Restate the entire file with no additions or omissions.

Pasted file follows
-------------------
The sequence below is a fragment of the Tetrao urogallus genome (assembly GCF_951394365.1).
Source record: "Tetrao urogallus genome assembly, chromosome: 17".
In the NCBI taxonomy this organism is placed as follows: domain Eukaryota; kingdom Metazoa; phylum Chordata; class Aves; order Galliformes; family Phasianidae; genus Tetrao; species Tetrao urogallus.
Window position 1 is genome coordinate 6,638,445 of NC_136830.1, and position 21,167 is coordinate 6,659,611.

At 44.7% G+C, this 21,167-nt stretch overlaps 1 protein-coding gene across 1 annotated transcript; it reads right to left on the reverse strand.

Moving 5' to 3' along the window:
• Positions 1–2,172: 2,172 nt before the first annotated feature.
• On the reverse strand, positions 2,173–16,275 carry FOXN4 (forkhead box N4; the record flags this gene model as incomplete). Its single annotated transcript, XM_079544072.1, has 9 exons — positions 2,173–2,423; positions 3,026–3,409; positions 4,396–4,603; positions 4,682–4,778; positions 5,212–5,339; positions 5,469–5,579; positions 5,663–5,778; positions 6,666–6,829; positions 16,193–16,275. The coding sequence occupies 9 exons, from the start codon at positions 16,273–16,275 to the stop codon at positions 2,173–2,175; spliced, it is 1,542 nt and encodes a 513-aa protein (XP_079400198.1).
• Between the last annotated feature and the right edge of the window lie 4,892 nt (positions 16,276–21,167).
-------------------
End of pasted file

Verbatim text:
The sequence below is a fragment of the Tetrao urogallus genome (assembly GCF_951394365.1).
Source record: "Tetrao urogallus genome assembly, chromosome: 17".
In the NCBI taxonomy this organism is placed as follows: domain Eukaryota; kingdom Metazoa; phylum Chordata; class Aves; order Galliformes; family Phasianidae; genus Tetrao; species Tetrao urogallus.
Window position 1 is genome coordinate 6,638,445 of NC_136830.1, and position 21,167 is coordinate 6,659,611.

At 44.7% G+C, this 21,167-nt stretch overlaps 1 protein-coding gene across 1 annotated transcript; it reads right to left on the reverse strand.

Moving 5' to 3' along the window:
• Positions 1–2,172: 2,172 nt before the first annotated feature.
• On the reverse strand, positions 2,173–16,275 carry FOXN4 (forkhead box N4; the record flags this gene model as incomplete). Its single annotated transcript, XM_079544072.1, has 9 exons — positions 2,173–2,423; positions 3,026–3,409; positions 4,396–4,603; positions 4,682–4,778; positions 5,212–5,339; positions 5,469–5,579; positions 5,663–5,778; positions 6,666–6,829; positions 16,193–16,275. The coding sequence occupies 9 exons, from the start codon at positions 16,273–16,275 to the stop codon at positions 2,173–2,175; spliced, it is 1,542 nt and encodes a 513-aa protein (XP_079400198.1).
• Between the last annotated feature and the right edge of the window lie 4,892 nt (positions 16,276–21,167).